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Competition Effects during Femtosecond Laser Induced Element Redistribution in Ba- and La-Migration Based Laser Written Waveguides

Laser Processing Group, Institute of Optics (IO, CSIC), Serrano 121, 28006 Madrid, Spain
Electronic Engineering Department, National Technological Institute of Mexico, Campus Acatlan de Osorio, Carretera Acatlan—San Juan Ixcaquistla k.m. 5.5, Acatlan de Osorio 74949, Mexico
Institute of Ceramics and Glass (ICV, CSIC), Kelsen 5, 28049 Madrid, Spain
Department of Materials Physics, Faculty of Physics, Complutense University of Madrid, 28040 Madrid, Spain
Author to whom correspondence should be addressed.
Both authors equally contributed to the manuscript.
Materials 2021, 14(12), 3185;
Received: 21 April 2021 / Revised: 1 June 2021 / Accepted: 4 June 2021 / Published: 9 June 2021
(This article belongs to the Special Issue Advanced Pulse Laser Machining Technology)


Fs-laser induced element redistribution (FLIER) has been a subject of intensive research in recent years. Its application to various types of glasses has already resulted in the production of efficient optical waveguides, tappers, amplifiers and lasers. Most of the work reported on FLIER-based waveguides refers to structures produced by the cross-migration of alkali (Na, K) and lanthanides (mostly La). The latter elements act as refractive index carrying elements. Herein, we report the production of Ba-based, FLIER-waveguides in phosphate glass with an index contrast > 10−2. Phosphate glasses modified with the same amount of Na2O and K2O, and variable amounts of BaO and/or La2O3 were used to produce the FLIER-waveguides with Ba and or La acting as index carriers. Ba-only modified glasses show a waveguide writing threshold and light guiding performance comparable to that of La-based structures. However, mixed Ba-La glasses show a much higher element migration threshold, and much smaller compositionally modified regions. This behavior is consistent with a competition effect in the cross-migration of both elements (Ba and La) against the alkalis. Such an effect can be applied to inhibit undesired element redistribution effects in fs-laser processing applications in multicomponent glasses.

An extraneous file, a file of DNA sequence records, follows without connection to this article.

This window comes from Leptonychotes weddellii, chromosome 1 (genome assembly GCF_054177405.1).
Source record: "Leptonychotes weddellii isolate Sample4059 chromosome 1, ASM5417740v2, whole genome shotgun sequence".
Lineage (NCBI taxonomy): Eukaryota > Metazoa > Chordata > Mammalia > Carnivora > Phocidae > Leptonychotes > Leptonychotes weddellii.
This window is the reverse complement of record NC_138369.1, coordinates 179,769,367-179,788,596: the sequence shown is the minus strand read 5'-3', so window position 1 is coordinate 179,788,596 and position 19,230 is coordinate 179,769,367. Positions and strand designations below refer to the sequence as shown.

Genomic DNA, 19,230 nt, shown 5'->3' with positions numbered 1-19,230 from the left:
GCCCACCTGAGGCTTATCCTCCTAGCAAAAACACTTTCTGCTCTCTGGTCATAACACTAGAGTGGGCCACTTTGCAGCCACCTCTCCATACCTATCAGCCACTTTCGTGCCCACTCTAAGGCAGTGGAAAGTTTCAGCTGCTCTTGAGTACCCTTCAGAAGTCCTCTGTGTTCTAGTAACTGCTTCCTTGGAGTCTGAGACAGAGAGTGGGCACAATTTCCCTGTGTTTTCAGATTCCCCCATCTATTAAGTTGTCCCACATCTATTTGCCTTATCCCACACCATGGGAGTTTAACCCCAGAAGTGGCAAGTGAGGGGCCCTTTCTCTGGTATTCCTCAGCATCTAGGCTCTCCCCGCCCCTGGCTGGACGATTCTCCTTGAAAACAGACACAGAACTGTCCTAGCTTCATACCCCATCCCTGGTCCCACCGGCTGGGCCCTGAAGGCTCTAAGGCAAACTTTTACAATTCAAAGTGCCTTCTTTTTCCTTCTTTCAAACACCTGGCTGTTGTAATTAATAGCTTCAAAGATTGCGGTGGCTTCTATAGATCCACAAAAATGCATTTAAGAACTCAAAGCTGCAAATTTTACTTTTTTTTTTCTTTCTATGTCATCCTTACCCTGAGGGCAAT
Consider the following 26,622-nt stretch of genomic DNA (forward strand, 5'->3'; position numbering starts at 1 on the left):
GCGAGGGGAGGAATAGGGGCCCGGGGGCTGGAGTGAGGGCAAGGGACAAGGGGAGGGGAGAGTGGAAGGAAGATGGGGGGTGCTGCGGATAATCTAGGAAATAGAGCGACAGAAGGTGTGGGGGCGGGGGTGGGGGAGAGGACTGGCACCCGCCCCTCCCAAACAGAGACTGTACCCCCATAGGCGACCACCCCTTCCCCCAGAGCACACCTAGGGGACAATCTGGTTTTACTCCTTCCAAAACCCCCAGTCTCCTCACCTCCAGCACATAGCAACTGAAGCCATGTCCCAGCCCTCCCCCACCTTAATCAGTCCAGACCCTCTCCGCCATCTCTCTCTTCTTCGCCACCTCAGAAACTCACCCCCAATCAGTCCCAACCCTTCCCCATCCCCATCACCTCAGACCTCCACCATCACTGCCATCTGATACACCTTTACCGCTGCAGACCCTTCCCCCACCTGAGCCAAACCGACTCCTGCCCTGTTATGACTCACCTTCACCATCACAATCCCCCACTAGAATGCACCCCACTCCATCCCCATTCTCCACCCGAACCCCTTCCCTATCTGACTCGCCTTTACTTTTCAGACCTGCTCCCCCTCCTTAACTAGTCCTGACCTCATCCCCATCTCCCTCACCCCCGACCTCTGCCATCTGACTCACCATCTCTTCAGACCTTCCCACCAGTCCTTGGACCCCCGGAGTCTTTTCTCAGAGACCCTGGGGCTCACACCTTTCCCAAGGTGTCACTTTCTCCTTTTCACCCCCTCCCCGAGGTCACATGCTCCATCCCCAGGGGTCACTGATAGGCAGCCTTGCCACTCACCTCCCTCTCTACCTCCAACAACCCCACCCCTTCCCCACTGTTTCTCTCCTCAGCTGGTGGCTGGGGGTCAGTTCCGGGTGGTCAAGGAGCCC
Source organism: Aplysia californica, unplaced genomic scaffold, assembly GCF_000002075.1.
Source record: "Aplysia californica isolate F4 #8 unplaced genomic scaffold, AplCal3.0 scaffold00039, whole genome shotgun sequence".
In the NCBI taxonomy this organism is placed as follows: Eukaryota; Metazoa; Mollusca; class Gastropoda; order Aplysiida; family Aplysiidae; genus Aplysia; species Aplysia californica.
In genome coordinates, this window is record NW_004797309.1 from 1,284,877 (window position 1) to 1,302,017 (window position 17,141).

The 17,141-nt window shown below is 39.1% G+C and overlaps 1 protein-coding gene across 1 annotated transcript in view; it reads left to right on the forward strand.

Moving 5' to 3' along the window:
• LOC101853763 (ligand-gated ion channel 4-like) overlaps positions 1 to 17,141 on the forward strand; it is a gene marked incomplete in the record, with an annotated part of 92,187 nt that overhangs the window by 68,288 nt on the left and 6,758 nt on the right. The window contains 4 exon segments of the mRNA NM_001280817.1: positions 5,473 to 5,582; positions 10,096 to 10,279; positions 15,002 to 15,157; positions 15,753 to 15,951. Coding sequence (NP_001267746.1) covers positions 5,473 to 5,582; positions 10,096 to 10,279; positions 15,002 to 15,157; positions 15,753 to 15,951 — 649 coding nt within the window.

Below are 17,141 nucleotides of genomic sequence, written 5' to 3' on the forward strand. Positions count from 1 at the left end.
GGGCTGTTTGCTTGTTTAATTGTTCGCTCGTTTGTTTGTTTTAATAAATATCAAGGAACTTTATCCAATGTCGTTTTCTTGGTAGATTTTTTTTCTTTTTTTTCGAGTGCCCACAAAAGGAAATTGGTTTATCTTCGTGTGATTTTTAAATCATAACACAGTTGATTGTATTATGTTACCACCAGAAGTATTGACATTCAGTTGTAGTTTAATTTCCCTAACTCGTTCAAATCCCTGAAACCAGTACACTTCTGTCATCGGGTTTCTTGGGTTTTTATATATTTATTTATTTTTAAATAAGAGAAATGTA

Graphical Abstract

1. Introduction